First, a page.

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Eddie Murphy was dynamite in Dolemite, regardless of his Oscars snub

#OscarsSoWhite? Let’s add #OscarsSoDumb.

While it’s ludicrous that this year’s nominees in the acting categories include only two people of color, the most egregious snub was Eddie Murphy’s, who has never been better than his performance in Dolemite Is My Name.

The Academy has made strides in recent years by adding more non-white voters to its rolls, but this year seems like a step back, with notable snubs of Asian (Awkwafina and Zhao Shuzhen for The Farewell and the cast of Parasite), Latina (Jennifer Lopez for Hustlers), and Black (Lupita Nyong’o for Us and Murphy) actors.

All of the above actors gave Oscar-worthy performances, but the exclusion of Murphy stands out as particularly clueless. The comedic actor appears in every scene of the film and is never less than an absolute delight to watch in each, whether he’s clowning around or exploring the dramatic depths of his character, real-life comedian and blaxploitation film star Rudy Ray Moore.

One potential factor in Murphy being passed over for a nomination is the actor’s long and stormy relationship with the Academy. While at the height of his fame in 1988, the then-26-year-old Murphy showed he was way ahead of the curve by admonishing voters for not doing a good enough job of recognizing Black people in the motion picture industry.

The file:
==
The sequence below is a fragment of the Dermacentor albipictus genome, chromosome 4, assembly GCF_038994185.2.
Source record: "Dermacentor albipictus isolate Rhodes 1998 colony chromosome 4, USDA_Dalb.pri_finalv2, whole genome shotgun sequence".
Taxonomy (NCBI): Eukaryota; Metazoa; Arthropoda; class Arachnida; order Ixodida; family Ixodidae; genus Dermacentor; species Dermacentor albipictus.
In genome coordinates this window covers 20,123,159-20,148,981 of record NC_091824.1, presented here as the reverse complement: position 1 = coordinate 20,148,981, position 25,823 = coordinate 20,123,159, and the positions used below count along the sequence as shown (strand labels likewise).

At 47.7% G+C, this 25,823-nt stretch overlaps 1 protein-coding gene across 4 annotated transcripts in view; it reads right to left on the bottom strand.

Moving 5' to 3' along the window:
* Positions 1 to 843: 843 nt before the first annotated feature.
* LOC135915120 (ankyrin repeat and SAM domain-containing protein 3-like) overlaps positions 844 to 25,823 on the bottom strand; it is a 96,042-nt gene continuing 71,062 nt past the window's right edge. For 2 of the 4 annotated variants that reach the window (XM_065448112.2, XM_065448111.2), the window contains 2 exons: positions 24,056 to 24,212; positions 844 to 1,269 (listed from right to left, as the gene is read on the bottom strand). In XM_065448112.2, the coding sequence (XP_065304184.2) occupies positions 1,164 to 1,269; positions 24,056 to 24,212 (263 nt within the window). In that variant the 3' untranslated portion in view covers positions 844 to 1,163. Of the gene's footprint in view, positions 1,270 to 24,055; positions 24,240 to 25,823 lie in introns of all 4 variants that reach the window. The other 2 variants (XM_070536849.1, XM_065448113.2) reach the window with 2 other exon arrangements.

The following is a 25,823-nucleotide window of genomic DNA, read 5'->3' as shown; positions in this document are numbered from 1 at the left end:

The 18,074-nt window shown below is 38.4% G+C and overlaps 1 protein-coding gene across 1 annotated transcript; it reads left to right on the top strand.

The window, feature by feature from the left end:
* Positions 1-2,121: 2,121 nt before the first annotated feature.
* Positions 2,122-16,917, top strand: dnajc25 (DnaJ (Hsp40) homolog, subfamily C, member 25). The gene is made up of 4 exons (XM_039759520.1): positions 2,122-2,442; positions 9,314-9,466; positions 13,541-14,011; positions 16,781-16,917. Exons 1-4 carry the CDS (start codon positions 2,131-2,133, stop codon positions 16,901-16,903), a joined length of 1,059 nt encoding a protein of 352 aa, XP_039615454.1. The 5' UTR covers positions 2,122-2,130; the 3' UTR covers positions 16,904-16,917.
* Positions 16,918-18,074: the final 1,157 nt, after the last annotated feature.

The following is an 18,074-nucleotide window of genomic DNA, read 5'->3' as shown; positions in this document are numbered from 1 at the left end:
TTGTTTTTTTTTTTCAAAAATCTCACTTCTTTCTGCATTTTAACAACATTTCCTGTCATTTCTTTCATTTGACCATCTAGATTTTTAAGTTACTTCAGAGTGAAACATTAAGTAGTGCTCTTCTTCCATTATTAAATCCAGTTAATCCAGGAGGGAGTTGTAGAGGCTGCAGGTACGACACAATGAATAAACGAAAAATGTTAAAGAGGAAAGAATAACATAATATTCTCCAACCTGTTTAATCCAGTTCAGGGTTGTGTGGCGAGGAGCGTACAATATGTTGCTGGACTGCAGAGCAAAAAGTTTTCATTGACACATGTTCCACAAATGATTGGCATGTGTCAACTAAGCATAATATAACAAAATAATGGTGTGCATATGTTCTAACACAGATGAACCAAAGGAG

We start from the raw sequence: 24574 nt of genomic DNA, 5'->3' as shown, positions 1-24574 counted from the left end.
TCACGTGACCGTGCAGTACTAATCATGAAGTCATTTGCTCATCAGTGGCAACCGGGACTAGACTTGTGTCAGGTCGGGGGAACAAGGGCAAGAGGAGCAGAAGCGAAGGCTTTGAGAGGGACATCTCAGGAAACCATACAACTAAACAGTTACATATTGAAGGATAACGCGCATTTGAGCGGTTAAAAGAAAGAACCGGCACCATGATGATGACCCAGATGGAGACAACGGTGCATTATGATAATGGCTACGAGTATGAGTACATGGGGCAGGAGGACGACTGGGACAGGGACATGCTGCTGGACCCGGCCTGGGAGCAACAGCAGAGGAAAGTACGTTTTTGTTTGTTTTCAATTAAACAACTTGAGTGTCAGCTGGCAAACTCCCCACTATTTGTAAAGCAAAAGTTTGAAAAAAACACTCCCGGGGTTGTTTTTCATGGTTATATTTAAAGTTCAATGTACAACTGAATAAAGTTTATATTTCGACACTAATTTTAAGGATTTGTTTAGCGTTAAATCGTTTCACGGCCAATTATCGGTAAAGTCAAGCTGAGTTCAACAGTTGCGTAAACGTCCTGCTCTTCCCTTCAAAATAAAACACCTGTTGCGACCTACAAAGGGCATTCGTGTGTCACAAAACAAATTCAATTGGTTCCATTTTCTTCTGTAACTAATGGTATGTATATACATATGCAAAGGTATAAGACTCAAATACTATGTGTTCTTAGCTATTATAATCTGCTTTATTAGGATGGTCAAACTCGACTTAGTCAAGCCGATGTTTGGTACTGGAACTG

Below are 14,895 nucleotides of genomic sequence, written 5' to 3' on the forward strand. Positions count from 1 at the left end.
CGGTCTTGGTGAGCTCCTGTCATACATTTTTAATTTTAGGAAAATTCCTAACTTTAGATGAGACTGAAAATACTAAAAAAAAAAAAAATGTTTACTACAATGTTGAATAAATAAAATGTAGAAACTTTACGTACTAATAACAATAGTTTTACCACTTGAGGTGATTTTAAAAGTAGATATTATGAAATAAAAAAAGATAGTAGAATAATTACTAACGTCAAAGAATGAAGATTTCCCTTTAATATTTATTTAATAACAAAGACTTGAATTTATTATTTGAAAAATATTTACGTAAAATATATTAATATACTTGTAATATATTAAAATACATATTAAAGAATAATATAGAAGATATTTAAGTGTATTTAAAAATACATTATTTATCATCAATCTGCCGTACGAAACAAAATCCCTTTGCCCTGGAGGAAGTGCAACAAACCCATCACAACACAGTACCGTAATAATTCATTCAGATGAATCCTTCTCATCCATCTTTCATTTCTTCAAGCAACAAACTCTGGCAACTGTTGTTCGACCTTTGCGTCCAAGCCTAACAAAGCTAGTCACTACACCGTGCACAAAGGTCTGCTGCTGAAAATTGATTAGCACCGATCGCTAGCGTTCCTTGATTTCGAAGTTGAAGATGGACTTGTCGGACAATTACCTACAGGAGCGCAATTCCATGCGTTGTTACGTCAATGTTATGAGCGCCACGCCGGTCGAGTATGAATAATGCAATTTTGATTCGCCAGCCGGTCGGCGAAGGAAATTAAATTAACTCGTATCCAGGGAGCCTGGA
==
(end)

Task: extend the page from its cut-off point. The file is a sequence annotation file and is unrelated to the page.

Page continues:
Eddie Murphy Calls Out Hollywood at 60th Academy Awards 1988

“I’ll probably never win an Oscar for saying this, but what the hey, I gotta say it,” Murphy said while presenting the Best Picture award at the 60th Academy Awards ceremony. “Actually, I may not get in trouble because the way it’s been going, [with a Black actor nominated] every 20 years, … we’re not due for another until about 2004, so … by that time this will have all blown over.”

If only he’d been as prescient about that last bit. Murphy was eventually nominated, in 2007 for Dreamgirls, but lost to Little Miss Sunshine‘s Alan Arkin, who appeared in that film for all of 14 minutes. Murphy, in contrast, did a lot more with his much meatier role as a drug-addicted soul singer patterned on James Brown and others of the age.

Let’s face it, he’s made a slew of terrible movies over the years.

Whatever the reason for Murphy’s Dolemite performance being ignored  — let’s face it, he’s made a slew of terrible movies over the years — it’s clear that Oscars voters still have strides to make in recognizing not just the increasingly diverse acting talent out there right now, but also genres such as comedy.

While comedic films have historically been passed over for Oscar nods, Dolemite is one of the best films I saw all year and, along with Once Upon a Time … in Hollywood, one of those I most enjoyed watching. The fact that it didn’t get a Best Picture nomination — or one for its electric star — is yet another in a long list of the Academy’s major omissions.

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